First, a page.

Sciencamatiffic: Bad iPhone surveys

Bad methodologies lead to meaningless results.

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Remember iPhones? Seemed like everyone used to have one. But now? Nope.

According to TNW, “Tons of iPhone users are joining the dark side by switching to Samsung.” (Tip o’ the antlers to Alan.)

It seems Apple fans are finally shaking off the iPhone mania…

Yes, after… [pretends to check calendar]… 12 years, the fad is finally dying. No one is buying iPhones anymore.

…compared to last year, fewer people are trading in their old iPhones for the latest models.

Now, remember that no one has weighed these people who are ditching the iPhone so it is possible that, combined, they do weigh “tons.” It is also unknown if these are metric or imperial tons.

And, if you look at the methodology of the survey this claim is based on, it is further unknown if these people actually exist.

iPhone retention this year is down 15.2 percent in contrast to March 2018, according to data CNET obtained from phone-swap service BankMyCell.

The Macalope simply adores the use of “obtained.” Just as we do not know the total combined weight of these former iPhone users, we also do not know how many Bothans died to get TNW this information. Only Mon Mothma knows and she ain’t tellin’.

This information certainly didn’t come from an email blast to any and every tech web outlet that BankMyCell thought would publish it. This is top secret information and not in any way designed to get BankMyCell’s name into the press.

Weird thing, though: six paragraphs in there is a late-breaking newsflash: this is probably all garbage.

Here’s an important disclaimer though: the survey is based on a pretty limited data sample…

Oh. Oh! Ohhhhhhhhhh.

Oh.

… – only 38,000 people. Considering this is only a tiny fraction of all iPhone users, you ought to take the results with a grain of salt.

That’s certainly not the smallest sample set The Macalope’s seen people try to fashion Close Encounters-style into Mt. Apple Doom (no, you’re mixing metaphors). But more than the size of the sample, there are other problems with these results.

First, the population comes only from “phone swaps BankMyCell facilitated in the period since October 2018.” Let’s just posit that customers of a service The Macalope had never heard of before are not necessarily the same as those who frequent carrier stores or Apple Stores.

But that’s not the biggest problem. The biggest problem is that in making its claim that iPhone loyalty dropped 15 percent, BankMyCell isn’t comparing its results this year to its results last year. It’s comparing its results this year to Consumer Intelligence Research Partners (CIRP)’s results last year. The company even admits it has no idea what the demographic makeup of CIRP’s study was.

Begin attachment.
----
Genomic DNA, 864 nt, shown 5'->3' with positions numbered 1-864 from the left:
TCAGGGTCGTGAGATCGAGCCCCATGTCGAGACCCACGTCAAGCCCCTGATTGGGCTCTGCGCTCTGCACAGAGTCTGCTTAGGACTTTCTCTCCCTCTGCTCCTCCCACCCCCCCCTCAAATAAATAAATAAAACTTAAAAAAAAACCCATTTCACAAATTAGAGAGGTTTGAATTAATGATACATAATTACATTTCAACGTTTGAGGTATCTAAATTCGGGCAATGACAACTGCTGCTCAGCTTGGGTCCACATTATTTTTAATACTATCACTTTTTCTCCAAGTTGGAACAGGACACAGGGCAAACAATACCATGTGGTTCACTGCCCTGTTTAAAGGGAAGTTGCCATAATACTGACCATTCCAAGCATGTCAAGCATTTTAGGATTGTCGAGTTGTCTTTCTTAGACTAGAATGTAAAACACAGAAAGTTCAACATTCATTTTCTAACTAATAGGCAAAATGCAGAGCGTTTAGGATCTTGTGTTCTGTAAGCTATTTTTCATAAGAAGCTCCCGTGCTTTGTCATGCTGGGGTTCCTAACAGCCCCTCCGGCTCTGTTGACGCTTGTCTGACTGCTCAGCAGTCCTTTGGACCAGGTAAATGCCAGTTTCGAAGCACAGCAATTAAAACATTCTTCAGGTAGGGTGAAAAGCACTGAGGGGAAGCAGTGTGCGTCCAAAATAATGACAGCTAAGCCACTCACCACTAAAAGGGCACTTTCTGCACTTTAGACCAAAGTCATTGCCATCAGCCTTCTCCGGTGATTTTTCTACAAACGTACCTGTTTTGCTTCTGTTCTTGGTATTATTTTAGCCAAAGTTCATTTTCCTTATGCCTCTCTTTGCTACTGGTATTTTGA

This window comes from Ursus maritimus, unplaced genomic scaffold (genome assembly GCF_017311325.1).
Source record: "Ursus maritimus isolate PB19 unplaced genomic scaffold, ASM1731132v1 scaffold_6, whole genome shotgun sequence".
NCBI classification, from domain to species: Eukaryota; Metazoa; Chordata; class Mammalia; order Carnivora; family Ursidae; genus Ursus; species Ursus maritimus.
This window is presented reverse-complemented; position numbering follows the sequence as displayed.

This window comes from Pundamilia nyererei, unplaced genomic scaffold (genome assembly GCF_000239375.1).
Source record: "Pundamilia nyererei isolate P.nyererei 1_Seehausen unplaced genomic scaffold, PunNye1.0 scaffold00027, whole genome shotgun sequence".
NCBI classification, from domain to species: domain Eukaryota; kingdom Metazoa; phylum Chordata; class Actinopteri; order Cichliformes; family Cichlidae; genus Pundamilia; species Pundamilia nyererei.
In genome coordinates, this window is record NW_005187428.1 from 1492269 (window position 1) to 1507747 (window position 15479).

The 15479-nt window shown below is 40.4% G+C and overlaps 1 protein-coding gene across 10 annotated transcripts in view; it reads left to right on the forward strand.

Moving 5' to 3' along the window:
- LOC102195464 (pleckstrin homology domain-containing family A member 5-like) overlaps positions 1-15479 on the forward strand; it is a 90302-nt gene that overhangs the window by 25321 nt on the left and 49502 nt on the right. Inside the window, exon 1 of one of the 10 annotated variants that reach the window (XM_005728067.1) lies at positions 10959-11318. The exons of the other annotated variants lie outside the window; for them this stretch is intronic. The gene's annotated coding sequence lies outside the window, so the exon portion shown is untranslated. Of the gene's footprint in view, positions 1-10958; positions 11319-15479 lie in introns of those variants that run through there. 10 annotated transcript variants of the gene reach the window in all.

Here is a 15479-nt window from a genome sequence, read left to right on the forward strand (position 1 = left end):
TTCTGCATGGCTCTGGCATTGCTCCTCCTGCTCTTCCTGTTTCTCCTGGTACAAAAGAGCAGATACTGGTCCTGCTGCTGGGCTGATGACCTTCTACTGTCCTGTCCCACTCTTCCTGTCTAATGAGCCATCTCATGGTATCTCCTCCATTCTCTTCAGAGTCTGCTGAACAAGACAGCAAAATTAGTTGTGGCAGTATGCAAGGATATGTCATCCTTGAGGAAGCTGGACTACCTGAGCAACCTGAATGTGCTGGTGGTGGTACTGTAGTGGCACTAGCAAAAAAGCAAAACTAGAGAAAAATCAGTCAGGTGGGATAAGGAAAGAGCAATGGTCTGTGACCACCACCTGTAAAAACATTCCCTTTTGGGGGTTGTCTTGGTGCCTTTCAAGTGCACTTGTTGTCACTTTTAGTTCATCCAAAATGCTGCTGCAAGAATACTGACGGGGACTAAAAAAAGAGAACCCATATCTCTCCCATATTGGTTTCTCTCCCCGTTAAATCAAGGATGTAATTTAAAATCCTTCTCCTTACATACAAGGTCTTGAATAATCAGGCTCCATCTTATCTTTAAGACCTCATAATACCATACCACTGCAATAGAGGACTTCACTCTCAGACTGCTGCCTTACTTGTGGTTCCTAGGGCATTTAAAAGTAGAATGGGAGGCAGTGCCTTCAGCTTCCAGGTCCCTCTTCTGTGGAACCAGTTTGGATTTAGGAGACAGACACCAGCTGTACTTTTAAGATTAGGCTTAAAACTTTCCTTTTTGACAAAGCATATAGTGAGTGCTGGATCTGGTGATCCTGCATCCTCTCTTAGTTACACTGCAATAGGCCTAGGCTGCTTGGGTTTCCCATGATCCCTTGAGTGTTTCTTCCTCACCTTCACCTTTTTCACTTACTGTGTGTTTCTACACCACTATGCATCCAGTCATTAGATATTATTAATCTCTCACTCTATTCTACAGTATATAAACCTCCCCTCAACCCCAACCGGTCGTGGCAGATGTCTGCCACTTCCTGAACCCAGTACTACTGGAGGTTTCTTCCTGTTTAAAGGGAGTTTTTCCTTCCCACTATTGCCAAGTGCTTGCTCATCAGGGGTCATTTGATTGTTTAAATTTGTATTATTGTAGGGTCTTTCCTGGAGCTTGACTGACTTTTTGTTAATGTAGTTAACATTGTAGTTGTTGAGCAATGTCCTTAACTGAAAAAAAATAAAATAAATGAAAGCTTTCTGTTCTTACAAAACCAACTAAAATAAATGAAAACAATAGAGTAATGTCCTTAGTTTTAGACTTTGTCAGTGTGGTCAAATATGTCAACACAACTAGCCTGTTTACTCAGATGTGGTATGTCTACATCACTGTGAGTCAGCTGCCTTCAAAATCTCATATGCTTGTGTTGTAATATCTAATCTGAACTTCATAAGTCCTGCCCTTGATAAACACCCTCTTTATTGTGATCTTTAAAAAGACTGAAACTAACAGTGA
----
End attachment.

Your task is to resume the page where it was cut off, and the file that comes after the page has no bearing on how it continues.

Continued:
…our online audience 62.4% millennials with a 60/40 gender split in favor of females, which may differ from CIRP; however, they did not mention demographics in their release.

Somewhere Edward Tufte suddenly felt intensely angry, although he did not know why.

You can’t compare results for different demographies and declare them meaningful. You’re not controlling for anything. “We surveyed people outside Faneuil Hall about the New York Yankees and compared them to a survey done last year outside Grand Central Station and, well, people have really soured on the Yankees!” The only constant here is the gullibility (or culpability) of the technology press. If BankMyCell were interested in meaningful results, it would have compared its own results over two years if it couldn’t get CIRP’s demographic breakdown. But it’s clearly not. Which leads The Macalope to conclude that the point of this exercise was less science than advertising.

Macworld’s Michael Simon also takes the report credulously, saying:

You can quibble with Bank My Cell’s methodology all you want, but the numbers are significant.

That’s not how statistics work. If the methodology is crap, then you can’t trust the numbers. It’s like playing pin the tail on the donkey in a room full of coked-up baboons. Apple still may have a loyalty problem and, to Simon’s overall point, maybe it should sell a mid-tier phone, but this survey is like throwing an astrological chart into an argument for why humans should colonize Mars.

SCIENTIST 1: “I think we should colonize Mars to ensure humanity’s long-term survival!”

SCIENTIST 2: “I think we should colonize Mars to grow human knowledge!”

ASTROLOGER: “I think we should colonize Mars because Jupiter is in Venus this month!”

SCIENTIST 1: “WHO LET KENNY IN HERE? Kenny, take your spirit crystals and your night guard and go back to bothering people in the public library!

Apple will announce its second calendar quarter results next week (sans unit sales, of course), but during last quarter’s conference call it noted:

Across our stores, we had an all-time record response to our trade-in programs and with more than four times the trade-in volume of our March quarter a year ago.

Truth be told, however, iPhone sales seem to be simply stagnant, not rocketing up, not rocketing down.

And somehow the company seems to survive.

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